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PART FIVE GLOBAL STRATEGY, STRUCTURE, AND IMPLEMENTATION International Business . Chapter Eleven The Strategy of International Business. Chapter Objectives. To examine the idea of industry structure, firm strategy, and value creation
The Strategy of International Business
Strategy: the framework that managers apply to determine the competitive moves and business approaches that guide a firm, i.e., the means used to achieve objectives
Perfect competition presumes that:
An industry is a group of firms, i.e., competitors, that produce products which are close substitutes.
A global industry is one in which a firm’s competitive position in one country is significantly affected by its position in other countries.
The industry organization (IO) paradigm: risk-adjusted rates of return should be constant across firms and industries
• Over time no one firm or industry should consistently outperform others.
Industry effects explain up to 75% of the differences in average returns for firms within a given industry.
The Five Fundamental Forces Model: the nature of competition in an industry is the combined out-come of competitive pressures generated by:
• the moves of rivals battling for market share
• the entry of new rivals seeking market share
• the efforts of firms outside the industry to convince buyers to switch to their substitute products
• the push by suppliers to charge more for their inputs
• the push by buyers to pay less for products
Markets are not perfectly competitive; some firms consistently outperform industry averages.
Common to each issue is the question of whether the current or future outlook suggests that firms in the industry have no, some, or great potential to realize profits.
Forces that can transform an industry’s structure include:
Strategy: a firm’s efforts to build and strengthen its competitive position within its industry in order to create value and attain goals
A firm’s core competency may be a special outlook, skill, capability, or technology that creates unique value essential to its competitiveness.
Value: the measure of a firm’s capability to sell the products it offers for more than the costs it incurs
Differentiation spurs a firm to offer unique, high-value products that are difficult to match or copy.
Value chain: the set of linked, value-creating activities a firm performs to design, produce, market, deliver, and support a product, i.e., the format and interactions amongst the various functions of a firm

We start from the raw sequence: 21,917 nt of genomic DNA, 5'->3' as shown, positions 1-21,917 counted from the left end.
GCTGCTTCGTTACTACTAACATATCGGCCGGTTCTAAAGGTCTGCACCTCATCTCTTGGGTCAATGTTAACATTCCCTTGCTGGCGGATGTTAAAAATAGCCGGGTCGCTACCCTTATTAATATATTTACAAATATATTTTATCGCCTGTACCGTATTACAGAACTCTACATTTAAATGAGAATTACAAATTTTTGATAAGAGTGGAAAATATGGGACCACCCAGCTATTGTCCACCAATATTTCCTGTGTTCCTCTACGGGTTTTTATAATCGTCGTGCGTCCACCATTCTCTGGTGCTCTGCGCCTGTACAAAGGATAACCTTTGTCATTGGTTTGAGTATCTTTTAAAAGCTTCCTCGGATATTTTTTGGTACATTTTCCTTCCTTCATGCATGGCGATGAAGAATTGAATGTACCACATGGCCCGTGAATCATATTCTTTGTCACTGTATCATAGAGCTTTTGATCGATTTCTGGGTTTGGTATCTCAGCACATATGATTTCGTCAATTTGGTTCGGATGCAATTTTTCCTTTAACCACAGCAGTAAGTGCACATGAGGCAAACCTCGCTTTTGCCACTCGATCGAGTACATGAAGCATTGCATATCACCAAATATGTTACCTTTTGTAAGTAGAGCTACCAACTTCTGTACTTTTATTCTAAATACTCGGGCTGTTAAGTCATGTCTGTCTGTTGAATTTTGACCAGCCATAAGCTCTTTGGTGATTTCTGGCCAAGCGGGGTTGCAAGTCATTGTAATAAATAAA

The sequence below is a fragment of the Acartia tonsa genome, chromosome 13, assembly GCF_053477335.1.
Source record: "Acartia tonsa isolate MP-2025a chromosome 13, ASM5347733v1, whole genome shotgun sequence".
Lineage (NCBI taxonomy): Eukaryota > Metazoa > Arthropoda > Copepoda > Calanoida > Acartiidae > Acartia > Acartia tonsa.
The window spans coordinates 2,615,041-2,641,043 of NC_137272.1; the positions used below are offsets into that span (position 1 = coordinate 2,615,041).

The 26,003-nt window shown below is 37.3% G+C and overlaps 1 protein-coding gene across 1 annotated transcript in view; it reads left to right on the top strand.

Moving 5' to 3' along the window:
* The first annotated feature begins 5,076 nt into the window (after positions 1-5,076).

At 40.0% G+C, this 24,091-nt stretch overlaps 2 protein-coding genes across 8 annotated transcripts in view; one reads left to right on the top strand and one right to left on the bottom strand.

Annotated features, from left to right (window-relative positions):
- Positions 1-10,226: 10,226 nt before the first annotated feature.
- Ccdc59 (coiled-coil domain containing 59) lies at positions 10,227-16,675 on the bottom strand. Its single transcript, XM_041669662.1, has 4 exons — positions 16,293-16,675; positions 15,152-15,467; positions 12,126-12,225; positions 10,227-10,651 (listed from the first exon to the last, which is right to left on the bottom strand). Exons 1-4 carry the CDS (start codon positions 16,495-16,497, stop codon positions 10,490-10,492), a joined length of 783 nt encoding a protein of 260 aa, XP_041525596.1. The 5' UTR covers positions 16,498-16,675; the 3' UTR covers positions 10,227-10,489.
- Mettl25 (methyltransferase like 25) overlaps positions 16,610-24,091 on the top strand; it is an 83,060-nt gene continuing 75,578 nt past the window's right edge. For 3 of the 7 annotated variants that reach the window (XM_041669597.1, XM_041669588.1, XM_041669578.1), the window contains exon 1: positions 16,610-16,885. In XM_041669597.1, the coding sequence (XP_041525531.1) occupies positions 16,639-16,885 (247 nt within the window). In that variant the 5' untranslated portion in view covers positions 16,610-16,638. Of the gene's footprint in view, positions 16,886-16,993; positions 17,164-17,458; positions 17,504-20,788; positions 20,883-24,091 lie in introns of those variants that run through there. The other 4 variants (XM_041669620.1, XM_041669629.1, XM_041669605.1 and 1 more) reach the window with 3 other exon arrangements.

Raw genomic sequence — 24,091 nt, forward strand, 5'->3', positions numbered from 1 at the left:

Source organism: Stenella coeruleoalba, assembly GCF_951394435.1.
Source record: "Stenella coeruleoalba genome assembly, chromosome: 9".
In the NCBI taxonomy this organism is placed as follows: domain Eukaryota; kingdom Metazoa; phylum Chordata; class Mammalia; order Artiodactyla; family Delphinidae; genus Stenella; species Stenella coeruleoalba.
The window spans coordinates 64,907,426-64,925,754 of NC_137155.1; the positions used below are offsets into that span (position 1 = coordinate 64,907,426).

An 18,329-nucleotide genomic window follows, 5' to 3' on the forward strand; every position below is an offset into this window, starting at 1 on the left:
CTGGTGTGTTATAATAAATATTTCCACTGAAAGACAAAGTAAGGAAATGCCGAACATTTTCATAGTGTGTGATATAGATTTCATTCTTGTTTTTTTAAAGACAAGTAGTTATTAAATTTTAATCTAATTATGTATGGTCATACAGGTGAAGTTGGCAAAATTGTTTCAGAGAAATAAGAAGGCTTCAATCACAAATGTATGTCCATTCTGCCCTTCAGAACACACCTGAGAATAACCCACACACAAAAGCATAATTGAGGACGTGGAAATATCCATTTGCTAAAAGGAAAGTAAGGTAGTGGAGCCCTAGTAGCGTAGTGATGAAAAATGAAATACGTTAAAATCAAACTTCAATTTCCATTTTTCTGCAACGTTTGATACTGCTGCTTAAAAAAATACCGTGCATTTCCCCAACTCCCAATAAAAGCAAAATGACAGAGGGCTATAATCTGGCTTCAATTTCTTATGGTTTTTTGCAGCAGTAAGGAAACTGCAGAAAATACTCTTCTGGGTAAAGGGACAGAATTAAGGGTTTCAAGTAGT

[Value chain analysis explains cost behavior and reveals existing and potential sources of product differentiation.]
Primary activities: the classical managerial functions of the firm
Support activities: functions that provide inputs which allow the primary activities to occur
Profit margins: the differences between total revenues generated and total costs incurred
Orientation: upstream (in-bound) vs. downstream (out-bound) activities
Value chain configuration may be influenced by:
Configuration [spatial arrangement] should be optimized in light of prevailing economic, legal, political, and cultural conditions.
Value chain coordination may be influenced by:
Coordination [the balanced movement of different parts at the same time] should be optimized in ways that leverage a firm’s core competencies.
The configuration and coordination of a firm’s value chain should reflect changes in its bases for value creation, including:
• customers and their needs
[A commodity serves a universal need across countries and cultures and is traded strictly on the basis of price.]
The integration/responsiveness grid (IR) profiles the interaction of the pressures for global integration and pressures for local responsiveness.
International strategy: opportunistic expansion into foreign operations that leverages the firm’s core (domestic) competencies
Headquarter’s ethnocentric orientation, i.e., its home country focus, may lead to significant missed market opportunities.
Multidomestic strategy: expansion into foreign opera-tions that grants decision-making authority to local managers and emphasizes responsiveness to local conditions
• Decision-making is decentralized so that offerings can be adjusted to meet the needs of individual countries or regions.
• Value is created by giving local managers the authority to respond to unique local cultural, legal, and economic environments.
• The polycentric view holds that people who are close to the market both physically and culturally can best run a business.
The distribution of decision-making authority to local managers may lead to duplication in activities, significantly higher costs, and unusually powerful (autonomous) local subsidiaries.
Global strategy: expansion into foreign operations that champions worldwide consistency, standard-ization, and cost competitiveness
In markets where demand for local responsiveness remains high, global strategies are largely ineffective, and market opportunities are missed.
Transnational strategy: expansion into foreign opera-tions that exploits location economies, leverages core competencies, and responds to key local conditions
Realistically, the transnational firm faces serious challenges to its attempts to efficiently and effectively configure and coordinate its activities.